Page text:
A new method that combines imaging information with artificial intelligence (AI) can diagnose osteoporosis from hip x-rays, according to a study in Radiology: Artificial Intelligence. Researchers said the approach could help speed treatment to patients before fractures occur.
People with osteoporosis, a skeletal disease that thins and weakens bones, are susceptible to fracture associated with bone fragility, resulting in poor quality of life and increased mortality. According to statistics from the International Osteoporosis Foundation, one in three women worldwide over the age of 50 years and one in five men will experience osteoporotic fractures in their lifetime.
Early screening for osteoporosis with dual-energy x-ray absorptiometry (DXA) to assess bone mineral density is an important tool for timely treatment that can reduce the risk of fractures. However, the low availability of the scanners and the relatively high cost has limited its use for screening and post-treatment follow-up.
In contrast, plain x-ray is widely available and is used frequently for various clinical indications in daily practice. Despite these attributes, it has been relatively underutilized in the management of osteoporosis because diagnosing osteoporosis using only x-rays is challenging even for an experienced radiologist.
“For patients with hip pain, radiologists often evaluate only image findings that may cause pain, such as fractures, osteonecrosis and osteoarthritis,” says study author Hee-Dong Chae, MD, from the department of radiology at Seoul National University Hospital in Seoul, Korea. “Although x-ray images contain more information about the healthiness of the patient’s bones and muscles, this information is often overlooked or considered less important.”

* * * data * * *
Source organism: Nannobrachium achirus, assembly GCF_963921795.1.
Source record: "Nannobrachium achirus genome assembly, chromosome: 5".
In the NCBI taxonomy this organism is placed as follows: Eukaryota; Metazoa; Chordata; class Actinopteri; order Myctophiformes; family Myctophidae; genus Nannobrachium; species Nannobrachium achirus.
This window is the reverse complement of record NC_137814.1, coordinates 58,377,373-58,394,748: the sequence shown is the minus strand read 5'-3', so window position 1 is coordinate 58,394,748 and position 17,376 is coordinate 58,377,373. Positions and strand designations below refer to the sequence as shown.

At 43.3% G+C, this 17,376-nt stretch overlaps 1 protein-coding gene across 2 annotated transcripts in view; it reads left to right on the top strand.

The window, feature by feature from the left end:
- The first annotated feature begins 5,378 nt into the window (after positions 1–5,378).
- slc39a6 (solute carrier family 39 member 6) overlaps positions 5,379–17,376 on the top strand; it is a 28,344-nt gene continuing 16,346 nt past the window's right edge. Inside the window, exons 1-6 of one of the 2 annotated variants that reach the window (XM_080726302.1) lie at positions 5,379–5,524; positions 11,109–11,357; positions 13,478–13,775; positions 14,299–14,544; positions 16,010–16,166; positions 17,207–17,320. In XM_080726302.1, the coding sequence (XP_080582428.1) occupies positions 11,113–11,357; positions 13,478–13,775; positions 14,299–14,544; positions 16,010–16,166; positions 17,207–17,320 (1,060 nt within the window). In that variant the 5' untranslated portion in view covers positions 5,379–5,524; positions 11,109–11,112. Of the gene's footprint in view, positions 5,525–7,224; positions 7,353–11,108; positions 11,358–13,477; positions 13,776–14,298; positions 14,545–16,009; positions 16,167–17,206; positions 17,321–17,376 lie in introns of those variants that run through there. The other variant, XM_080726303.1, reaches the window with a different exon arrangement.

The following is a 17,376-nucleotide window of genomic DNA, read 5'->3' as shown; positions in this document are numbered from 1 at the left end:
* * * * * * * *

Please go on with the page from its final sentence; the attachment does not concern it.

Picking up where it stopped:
Chae and colleagues developed a model that can automatically diagnose osteoporosis from hip x-rays. The method combines radiomics, a series of image processing and analysis methods to obtain information from the image, with deep learning, an advanced type of AI. Deep learning can be trained to find patterns in images associated with disease.
The researchers developed the deep-radiomics model using almost 5,000 hip x-rays from 4,308 patients obtained over more than 10 years. They developed the models with a variety of deep, clinical and texture features and then tested them externally on 444 hip x-rays from another institution.
The deep-radiomics model with deep, clinical, and texture features was able to diagnose osteoporosis on hip x-rays with superior diagnostic performance than the models using either texture or deep features alone, enabling opportunistic diagnosis of osteoporosis. “Our study shows that opportunistic detection of osteoporosis using these X-ray images is advantageous, and our model can serve as a triage tool recommending DXA in patients with highly suspected osteoporosis,” Chae says.
The researchers are planning a larger study that combines the clinical information from Korea’s National Health Insurance Service database with the imaging data of the Seoul University Hospital.